– 1 Corinthians 2:7

Before I begin this brief review I ave to offer full disclosure. While not having met the author in real life we are Facebook friends online; mystical kindred spirits are drawn to another. I had seen Travis’ posting for the book and it intrigued me so I requested a copy for review, and I wasn’t sorry.

Path of Trinity, Journey into Christian Mysticism is an interesting and important book. There is a lot of information packed into this slim volume, but at the same time it is not for everyone. What I mean by this is mysticism—as it’s title suggests—is a mystery, and for some this is uncharted and even scary territory. The idea that there is more than we can see and touch with our physical senses may be difficult for some to grasp. But I’m jumping ahead.

What makes this book truly interesting is that it not only discusses Christian mysticism, but it is autobiographical as well. The author openly reveals his personal journey, and some of it was very difficult. He frankly discusses his previous addictions, his bout with homelessness, and also his physical breakdown which almost killed him. But through it all he was connected to Spirit.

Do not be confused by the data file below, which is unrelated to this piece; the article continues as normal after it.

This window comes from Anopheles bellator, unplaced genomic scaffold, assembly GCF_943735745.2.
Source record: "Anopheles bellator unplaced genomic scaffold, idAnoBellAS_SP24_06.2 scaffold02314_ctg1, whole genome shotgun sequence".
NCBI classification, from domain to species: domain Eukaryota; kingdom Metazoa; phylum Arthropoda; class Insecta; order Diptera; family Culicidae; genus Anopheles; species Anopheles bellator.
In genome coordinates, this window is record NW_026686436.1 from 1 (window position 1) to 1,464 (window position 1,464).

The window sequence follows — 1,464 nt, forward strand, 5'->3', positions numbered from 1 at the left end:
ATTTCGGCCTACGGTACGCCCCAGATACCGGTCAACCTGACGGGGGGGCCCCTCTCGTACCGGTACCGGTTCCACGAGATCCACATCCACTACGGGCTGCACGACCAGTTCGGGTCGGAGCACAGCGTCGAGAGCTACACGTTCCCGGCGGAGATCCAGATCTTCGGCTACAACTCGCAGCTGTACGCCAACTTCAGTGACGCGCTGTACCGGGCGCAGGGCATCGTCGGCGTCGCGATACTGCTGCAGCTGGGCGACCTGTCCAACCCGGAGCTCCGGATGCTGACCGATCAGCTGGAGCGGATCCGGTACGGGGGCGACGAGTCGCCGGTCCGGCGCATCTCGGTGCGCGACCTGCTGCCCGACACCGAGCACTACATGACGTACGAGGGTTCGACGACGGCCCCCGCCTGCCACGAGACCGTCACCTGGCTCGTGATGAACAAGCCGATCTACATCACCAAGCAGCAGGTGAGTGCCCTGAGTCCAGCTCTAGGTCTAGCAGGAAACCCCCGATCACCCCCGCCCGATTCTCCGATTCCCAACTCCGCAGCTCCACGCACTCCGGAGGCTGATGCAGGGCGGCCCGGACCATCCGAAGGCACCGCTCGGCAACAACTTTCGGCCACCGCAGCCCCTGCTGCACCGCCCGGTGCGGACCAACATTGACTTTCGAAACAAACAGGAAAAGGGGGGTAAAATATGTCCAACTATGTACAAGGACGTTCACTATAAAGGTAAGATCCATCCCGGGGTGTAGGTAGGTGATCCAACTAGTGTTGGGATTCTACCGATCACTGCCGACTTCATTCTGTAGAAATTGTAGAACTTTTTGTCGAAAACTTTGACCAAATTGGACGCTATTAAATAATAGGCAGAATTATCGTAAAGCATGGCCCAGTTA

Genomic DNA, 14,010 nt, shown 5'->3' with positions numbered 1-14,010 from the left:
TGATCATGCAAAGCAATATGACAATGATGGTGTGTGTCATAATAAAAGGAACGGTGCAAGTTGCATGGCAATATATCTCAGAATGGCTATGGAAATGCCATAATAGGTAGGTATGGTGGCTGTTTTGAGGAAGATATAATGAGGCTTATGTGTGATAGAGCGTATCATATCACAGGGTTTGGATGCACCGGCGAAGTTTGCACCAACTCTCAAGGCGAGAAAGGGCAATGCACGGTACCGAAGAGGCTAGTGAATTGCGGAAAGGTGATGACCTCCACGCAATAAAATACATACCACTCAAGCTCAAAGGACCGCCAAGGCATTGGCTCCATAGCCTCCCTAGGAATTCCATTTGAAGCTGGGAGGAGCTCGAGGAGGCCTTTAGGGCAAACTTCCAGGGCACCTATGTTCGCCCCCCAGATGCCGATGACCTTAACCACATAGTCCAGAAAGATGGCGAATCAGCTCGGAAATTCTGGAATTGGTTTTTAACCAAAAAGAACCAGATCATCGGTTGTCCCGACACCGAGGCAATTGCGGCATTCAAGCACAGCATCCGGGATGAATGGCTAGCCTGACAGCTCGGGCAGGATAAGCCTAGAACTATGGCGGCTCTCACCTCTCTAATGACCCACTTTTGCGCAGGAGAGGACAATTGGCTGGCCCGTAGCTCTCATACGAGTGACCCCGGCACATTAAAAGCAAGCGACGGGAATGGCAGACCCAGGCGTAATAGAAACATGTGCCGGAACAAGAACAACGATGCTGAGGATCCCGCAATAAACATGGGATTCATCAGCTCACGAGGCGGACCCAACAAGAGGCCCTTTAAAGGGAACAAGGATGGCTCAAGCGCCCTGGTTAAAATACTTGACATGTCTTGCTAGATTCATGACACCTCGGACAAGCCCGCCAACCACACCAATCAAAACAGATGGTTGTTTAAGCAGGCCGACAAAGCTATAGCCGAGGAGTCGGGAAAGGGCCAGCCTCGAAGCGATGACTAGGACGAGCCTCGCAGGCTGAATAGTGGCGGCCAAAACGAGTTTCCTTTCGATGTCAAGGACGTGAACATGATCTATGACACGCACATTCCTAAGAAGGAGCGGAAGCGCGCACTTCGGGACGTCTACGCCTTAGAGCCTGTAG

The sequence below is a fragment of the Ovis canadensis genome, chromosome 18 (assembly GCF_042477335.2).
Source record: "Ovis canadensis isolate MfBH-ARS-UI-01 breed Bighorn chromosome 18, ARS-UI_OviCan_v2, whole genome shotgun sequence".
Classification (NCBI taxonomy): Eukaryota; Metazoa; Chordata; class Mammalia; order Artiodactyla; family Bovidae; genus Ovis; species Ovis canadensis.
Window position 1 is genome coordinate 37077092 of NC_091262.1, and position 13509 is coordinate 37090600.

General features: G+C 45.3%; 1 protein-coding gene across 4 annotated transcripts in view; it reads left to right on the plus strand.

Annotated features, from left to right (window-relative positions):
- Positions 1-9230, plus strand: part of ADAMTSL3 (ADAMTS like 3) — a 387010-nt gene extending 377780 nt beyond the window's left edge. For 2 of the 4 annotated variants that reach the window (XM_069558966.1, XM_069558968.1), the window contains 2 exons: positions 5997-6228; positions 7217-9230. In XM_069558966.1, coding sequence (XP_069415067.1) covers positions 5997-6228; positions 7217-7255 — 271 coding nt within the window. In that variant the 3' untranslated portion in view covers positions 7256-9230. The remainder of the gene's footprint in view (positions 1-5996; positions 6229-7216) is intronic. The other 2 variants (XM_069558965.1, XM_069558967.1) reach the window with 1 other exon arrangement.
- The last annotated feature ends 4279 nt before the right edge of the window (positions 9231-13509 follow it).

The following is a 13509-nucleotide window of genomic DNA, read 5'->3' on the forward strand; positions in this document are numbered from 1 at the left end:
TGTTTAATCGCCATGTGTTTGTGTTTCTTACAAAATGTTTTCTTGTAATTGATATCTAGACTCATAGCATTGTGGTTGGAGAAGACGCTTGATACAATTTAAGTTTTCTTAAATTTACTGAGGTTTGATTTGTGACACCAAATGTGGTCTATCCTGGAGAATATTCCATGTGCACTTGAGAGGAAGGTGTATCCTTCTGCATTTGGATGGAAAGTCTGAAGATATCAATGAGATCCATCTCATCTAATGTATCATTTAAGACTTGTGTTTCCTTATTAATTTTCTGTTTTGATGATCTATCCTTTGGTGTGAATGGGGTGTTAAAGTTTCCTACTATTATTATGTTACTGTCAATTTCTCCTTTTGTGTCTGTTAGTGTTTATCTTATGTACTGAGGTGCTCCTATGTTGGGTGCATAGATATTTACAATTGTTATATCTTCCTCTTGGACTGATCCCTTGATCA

What originally drew me to this book, and the sections I found most interesting, are where Mr. Zinn discusses early church history and Christianity’s mystical roots, “Few people are aware of the pervasive influence that Jewish mysticism had on early Christianity. Christian mysticism did not have its primary origins in Greek thought but instead came directly from it’s Jewish roots” (pg. 17). To me this statement is powerful because in today’s Christian culture it is easy to forget that not only was Jesus Jewish—was was born a Jew, lived his life as a Jew, and died on the cross as a Jew—but also he himself was a mystic.